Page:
So there is a conflict afoot, and perhaps you can see it! I’m a Sprinter. Consistently working on a project that takes longer than a blog post is not always my forté. In fact, I find it awfully challenging, when life is full of so many other things to do!

I’ve mentioned before, I think, how much I’ve been learning since I started homeschooling the Bear. Homeschooling certainly isn’t an overnight gig, and it’s certainly not in keeping with a Sprinter’s personality.

But I’ve discovered the truth of this little whisper from Isaiah 28:10:

For precept must be upon precept, precept upon precept,
Line upon line, line upon line,
Here a little, there a little.

Any grand project, any great symphony, any fantastic piece of literature was created one brick, one note, one word at a time.

Slowly and deliberately accomplishing a year of homeschool happens one school day at a time, one hour at a time, one subject at a time.

Now I know I’m not the only dreamer in the crowd, so let me bring this discussion to bear on where you might be in your journey.

Do you ever conveniently assume that because something is a challenge, it’s not the will of the Lord? Perhaps you’re dreaming about furthering your education, getting yourself into better shape, learning a new instrument or skill, or writing and singing music for thousands of people to enjoy. But once you’ve started the first lap of this race, do you start to putter out?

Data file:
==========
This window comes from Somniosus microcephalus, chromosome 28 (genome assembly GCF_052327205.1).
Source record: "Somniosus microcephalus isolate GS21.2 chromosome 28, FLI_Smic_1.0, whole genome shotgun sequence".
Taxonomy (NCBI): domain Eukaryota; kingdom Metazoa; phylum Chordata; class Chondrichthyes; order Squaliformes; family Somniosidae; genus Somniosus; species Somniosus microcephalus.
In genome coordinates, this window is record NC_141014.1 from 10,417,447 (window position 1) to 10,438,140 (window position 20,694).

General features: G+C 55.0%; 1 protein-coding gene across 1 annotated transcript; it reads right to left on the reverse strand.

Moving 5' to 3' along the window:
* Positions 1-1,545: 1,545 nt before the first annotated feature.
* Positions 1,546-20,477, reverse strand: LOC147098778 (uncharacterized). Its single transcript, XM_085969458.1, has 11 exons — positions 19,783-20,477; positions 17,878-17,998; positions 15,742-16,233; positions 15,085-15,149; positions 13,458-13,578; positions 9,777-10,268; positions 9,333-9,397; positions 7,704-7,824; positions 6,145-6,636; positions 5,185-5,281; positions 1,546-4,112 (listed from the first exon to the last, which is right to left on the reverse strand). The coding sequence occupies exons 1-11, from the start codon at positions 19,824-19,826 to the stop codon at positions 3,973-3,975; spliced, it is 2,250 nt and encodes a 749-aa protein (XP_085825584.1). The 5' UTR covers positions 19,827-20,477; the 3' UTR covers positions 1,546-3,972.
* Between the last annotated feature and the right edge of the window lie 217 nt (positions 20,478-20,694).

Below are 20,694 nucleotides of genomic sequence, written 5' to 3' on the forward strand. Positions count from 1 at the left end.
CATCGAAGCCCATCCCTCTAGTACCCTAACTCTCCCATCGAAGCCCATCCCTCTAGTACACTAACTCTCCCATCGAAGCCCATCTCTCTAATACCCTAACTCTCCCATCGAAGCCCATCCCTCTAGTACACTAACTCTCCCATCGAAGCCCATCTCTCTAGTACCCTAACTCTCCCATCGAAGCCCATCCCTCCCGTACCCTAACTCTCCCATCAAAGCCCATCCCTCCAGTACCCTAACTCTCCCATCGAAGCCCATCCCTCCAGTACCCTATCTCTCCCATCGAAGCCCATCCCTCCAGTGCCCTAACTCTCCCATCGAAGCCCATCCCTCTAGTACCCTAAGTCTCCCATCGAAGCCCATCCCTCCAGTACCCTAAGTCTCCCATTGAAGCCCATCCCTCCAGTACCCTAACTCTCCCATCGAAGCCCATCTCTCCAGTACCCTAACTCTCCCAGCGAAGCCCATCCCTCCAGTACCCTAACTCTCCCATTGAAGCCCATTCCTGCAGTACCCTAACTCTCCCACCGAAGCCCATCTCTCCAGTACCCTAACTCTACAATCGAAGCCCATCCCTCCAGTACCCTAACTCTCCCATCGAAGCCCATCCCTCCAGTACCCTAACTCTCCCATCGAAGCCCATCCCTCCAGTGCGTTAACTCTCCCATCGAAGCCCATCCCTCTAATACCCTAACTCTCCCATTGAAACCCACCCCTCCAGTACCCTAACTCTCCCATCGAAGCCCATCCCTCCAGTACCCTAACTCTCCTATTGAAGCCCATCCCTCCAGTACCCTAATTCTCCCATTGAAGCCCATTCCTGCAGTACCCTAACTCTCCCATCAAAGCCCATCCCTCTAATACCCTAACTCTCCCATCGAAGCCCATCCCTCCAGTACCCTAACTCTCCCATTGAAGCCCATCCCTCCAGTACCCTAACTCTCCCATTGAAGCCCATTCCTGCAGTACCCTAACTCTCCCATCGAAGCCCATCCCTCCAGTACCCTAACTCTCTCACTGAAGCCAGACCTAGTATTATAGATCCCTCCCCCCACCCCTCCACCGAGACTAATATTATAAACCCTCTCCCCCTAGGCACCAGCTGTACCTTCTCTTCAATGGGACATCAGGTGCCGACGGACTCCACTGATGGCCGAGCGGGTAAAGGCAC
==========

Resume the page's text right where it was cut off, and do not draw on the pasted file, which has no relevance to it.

Here’s an incredible truth worth leaning into:

Now to Him who is able to do exceedingly abundantly above all that we ask or think, according to the power that works in us, to Him be glory in the church by Christ Jesus to all generations, forever and ever. Amen. {Eph. 3:20-21}

What am I saying here? God is able to do exceedingly abundantly — some translations say immeasurably more (NIV) or superabundantly, far over and above all that we [dare] ask or think (AMP) — according to our own willingness to let Him work in and through us.

But that last little piece of the puzzle is an important one — remember, we were created with the precious gift of free will — and think this through with the Amplified version: Now to Him Who, by (in consequence of) the [action of His] power that is at work within us, is able … Paul is saying glory to the God who is able to exceed our every expectation abundantly, but what He does through and for and regarding us is somehow closely knit to what we allow Him to do in us.